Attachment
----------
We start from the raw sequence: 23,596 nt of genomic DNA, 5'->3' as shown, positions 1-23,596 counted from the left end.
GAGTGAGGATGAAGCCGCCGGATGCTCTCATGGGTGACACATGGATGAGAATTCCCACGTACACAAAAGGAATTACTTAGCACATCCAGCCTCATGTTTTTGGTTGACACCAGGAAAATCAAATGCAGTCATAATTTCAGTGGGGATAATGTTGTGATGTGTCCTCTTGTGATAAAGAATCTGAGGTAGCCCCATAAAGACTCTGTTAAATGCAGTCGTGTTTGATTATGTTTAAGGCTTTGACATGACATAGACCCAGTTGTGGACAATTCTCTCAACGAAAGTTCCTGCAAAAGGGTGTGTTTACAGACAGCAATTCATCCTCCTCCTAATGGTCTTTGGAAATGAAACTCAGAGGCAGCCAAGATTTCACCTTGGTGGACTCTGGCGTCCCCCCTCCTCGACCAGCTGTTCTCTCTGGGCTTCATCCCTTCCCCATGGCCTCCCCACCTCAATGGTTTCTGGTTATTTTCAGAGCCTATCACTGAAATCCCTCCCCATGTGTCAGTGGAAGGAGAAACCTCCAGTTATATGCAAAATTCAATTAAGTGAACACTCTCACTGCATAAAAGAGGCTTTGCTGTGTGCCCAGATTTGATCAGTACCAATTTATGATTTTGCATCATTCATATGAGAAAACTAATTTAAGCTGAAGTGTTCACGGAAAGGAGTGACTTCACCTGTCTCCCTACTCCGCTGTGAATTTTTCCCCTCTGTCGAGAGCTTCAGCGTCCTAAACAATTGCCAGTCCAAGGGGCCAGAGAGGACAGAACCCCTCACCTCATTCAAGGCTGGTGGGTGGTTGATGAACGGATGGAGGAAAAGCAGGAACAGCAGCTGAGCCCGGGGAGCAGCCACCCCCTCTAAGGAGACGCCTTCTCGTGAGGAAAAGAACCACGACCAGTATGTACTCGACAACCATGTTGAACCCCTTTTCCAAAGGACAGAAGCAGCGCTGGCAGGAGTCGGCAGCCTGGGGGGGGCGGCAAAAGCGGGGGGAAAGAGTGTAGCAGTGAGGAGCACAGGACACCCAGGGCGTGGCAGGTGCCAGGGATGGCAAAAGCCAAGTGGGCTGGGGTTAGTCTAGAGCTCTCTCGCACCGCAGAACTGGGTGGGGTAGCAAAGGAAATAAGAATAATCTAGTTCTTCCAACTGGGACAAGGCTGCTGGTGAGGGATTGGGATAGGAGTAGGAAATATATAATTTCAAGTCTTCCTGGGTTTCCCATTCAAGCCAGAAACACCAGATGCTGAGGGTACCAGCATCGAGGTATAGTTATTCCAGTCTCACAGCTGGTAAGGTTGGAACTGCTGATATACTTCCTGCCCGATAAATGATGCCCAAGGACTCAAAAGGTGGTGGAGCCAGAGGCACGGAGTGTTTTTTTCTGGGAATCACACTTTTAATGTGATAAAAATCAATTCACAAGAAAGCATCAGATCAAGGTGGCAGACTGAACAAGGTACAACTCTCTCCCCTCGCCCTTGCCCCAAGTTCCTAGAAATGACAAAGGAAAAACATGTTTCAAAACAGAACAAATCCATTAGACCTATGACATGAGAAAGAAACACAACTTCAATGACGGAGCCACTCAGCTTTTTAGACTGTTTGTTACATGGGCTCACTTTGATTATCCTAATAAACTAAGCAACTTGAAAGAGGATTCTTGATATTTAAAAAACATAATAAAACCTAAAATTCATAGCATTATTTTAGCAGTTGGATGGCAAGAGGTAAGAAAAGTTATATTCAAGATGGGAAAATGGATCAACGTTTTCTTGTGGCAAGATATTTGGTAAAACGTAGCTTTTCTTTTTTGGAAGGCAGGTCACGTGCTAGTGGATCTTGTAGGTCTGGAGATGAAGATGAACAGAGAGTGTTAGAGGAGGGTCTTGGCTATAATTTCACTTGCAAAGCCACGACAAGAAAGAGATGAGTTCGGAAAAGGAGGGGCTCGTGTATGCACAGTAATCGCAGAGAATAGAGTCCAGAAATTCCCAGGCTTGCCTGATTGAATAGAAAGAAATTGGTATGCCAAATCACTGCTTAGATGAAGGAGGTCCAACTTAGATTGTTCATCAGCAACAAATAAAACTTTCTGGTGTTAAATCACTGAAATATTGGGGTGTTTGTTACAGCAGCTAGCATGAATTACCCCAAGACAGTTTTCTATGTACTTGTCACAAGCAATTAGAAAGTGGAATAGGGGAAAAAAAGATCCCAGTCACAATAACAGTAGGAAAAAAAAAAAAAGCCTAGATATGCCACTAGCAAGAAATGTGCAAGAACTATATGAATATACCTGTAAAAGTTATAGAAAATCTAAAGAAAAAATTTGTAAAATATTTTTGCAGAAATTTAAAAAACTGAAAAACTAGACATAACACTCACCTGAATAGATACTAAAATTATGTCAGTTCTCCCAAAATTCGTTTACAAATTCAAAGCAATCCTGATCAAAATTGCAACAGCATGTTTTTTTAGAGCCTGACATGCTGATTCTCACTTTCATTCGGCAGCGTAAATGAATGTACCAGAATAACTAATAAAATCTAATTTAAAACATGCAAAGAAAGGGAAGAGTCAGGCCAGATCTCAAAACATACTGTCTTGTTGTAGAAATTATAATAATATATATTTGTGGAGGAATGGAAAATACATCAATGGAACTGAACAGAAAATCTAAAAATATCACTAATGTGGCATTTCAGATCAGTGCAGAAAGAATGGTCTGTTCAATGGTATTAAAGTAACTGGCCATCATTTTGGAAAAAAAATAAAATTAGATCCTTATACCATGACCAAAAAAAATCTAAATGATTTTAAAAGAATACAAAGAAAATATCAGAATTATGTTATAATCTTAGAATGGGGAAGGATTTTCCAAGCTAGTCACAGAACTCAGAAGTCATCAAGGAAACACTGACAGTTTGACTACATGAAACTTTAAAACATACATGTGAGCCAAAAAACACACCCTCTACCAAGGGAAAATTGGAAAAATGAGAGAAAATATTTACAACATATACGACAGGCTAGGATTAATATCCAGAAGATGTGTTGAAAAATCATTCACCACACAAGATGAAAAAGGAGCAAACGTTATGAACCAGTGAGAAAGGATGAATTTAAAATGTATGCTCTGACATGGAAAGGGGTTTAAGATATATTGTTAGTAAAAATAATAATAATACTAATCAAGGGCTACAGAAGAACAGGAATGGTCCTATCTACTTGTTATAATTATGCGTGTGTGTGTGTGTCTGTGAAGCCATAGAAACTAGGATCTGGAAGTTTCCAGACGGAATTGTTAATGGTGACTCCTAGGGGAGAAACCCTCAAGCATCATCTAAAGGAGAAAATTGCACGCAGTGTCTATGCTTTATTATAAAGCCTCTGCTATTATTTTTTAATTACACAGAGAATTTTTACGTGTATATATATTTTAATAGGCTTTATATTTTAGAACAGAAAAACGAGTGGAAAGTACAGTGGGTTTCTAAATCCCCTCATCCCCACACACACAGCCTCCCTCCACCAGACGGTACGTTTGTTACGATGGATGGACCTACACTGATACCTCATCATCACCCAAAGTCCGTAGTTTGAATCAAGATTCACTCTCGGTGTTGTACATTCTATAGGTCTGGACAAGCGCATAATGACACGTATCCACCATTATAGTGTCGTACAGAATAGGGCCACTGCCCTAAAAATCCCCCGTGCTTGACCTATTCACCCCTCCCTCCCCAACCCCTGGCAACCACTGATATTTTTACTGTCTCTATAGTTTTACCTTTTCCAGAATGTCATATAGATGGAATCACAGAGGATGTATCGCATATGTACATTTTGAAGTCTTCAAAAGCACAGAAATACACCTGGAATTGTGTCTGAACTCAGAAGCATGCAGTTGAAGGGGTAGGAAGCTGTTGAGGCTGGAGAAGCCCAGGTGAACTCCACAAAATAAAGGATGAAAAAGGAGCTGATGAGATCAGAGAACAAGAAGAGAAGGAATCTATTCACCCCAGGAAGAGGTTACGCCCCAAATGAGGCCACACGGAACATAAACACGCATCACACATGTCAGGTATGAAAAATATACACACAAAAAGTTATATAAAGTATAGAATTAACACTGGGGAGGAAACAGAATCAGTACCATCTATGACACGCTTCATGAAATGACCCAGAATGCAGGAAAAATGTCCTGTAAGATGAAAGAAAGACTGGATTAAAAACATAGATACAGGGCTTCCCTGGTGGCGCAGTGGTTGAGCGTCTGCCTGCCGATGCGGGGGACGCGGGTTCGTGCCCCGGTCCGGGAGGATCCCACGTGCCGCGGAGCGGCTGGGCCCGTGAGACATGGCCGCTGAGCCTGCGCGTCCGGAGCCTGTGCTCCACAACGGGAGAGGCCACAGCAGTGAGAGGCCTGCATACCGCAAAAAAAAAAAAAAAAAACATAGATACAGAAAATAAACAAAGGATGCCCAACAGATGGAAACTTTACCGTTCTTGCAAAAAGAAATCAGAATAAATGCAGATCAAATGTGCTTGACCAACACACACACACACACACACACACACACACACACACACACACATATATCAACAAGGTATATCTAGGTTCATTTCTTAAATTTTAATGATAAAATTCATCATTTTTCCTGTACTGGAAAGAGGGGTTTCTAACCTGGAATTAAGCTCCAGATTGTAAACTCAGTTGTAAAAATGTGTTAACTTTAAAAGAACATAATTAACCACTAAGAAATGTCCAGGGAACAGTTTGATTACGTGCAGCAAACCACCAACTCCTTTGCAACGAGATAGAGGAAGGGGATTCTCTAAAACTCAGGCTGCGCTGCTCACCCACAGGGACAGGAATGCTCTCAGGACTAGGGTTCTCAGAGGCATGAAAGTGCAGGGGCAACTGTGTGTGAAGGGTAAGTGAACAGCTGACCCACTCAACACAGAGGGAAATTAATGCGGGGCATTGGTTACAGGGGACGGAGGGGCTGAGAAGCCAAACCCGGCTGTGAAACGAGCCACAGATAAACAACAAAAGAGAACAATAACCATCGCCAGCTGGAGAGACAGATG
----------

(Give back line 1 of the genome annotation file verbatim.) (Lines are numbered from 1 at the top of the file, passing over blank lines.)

We start from the raw sequence: 23,596 nt of genomic DNA, 5'->3' as shown, positions 1-23,596 counted from the left end.